Finally, Bekky and I wanted to say a vast thank you again to all those that have contributed towards our mind-blowingly humbling Go Fund Me campaign. Over £12,000 has now been raised which is simply extraordinary. It will be beyond helpful to us going forward and we could not be more grateful.
To illustrate, just since December we have managed to spend well over £1,000 on RFA and its accoutrements alone - trains, hotels, taxis, parking, insurance excesses, etc - which just goes to show how quickly these costs add up, and towards which the GFM fund will be put. It will remove an additional, not to mention unnecessary, level of stress for Bekky and me and will be hugely, hugely helpful. Thank you all again. And please forgive us for not thanking you individually - we hope you understand that life is somewhat preoccupied with treatment at the moment but that doesn't diminish our gratitude in any way.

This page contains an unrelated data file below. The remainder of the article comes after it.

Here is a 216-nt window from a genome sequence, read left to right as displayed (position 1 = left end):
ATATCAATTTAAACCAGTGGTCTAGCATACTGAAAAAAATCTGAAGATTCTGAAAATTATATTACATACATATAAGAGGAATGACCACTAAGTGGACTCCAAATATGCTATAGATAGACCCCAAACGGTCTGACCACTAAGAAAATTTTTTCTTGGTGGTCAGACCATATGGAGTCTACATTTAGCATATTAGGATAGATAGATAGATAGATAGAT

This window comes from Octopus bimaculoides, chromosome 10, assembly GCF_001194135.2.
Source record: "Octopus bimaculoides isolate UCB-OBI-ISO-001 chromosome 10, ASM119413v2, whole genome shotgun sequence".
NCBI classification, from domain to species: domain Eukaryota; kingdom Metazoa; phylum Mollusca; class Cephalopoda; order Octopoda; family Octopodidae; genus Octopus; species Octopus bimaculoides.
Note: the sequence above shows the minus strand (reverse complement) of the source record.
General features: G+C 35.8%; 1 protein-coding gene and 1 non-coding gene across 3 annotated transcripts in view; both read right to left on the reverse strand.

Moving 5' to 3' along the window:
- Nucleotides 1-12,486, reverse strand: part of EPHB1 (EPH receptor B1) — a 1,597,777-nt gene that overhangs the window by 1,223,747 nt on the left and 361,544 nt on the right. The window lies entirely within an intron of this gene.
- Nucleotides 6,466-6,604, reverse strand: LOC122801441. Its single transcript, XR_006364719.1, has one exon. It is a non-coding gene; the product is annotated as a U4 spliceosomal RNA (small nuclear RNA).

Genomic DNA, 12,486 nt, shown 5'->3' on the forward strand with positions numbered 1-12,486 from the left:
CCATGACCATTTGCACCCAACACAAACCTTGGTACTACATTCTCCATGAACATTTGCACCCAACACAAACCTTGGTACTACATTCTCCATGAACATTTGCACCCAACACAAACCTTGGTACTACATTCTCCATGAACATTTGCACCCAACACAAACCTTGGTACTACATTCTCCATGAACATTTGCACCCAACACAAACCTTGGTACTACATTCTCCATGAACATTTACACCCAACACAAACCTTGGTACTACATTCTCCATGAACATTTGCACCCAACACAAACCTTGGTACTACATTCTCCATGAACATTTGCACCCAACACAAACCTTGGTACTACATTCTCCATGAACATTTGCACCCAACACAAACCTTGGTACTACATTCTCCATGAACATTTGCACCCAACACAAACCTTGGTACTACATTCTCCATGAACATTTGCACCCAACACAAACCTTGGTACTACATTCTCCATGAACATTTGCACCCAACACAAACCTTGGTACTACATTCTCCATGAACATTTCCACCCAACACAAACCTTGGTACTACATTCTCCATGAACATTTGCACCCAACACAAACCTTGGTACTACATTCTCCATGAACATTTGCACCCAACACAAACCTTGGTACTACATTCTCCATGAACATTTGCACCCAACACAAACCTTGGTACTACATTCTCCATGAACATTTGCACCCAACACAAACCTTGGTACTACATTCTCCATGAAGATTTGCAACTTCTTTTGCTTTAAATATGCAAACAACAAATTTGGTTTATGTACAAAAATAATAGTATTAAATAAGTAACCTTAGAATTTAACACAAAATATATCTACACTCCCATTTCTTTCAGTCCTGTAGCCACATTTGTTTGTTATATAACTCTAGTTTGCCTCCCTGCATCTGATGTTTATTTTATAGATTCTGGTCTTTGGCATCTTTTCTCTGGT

I'll try to update this blog more regularly in the future - we know there are a lot of understandably concerned friends and family out there so it's only fair to try to keep you in the loop, but in the short term it's a "no news is good news" situation. I love that expression.
Final, final thought...
Everything seems so normal, and yet I am apparently dying. BUT I genuinely don't believe I shall be dying any time soon.
Thank you as ever for reading. And big love as ever from us both.
PS CEA levels are actually coming down, which is positive and provides a glimmer of hope. The chemo is clearly doing something. It was at 57 last September, and 50 in December, the latest reading last week showed it at 42. It has fluctuated in the meantime, but the current trend is definitely downwards. Now, if we can just get it down to single figures...
PPS Special and HUGE THANKS for the cakes, the brownies, the flapjacks, the hot chocolates, the company, the putting Bekky-up-for-the-night-in-London-while-I-am-being-RFA'd, the cups of tea, the endless hugs, the dog-whispering services, the kennelling, the cards, the books, the beautiful painting, the cards and letters, the self-care goodies, the easy meals, the messages, the kindness and the care. But most of all the love!! You all know who you are.
All so kind, and thoughtful, and massively appreciated xx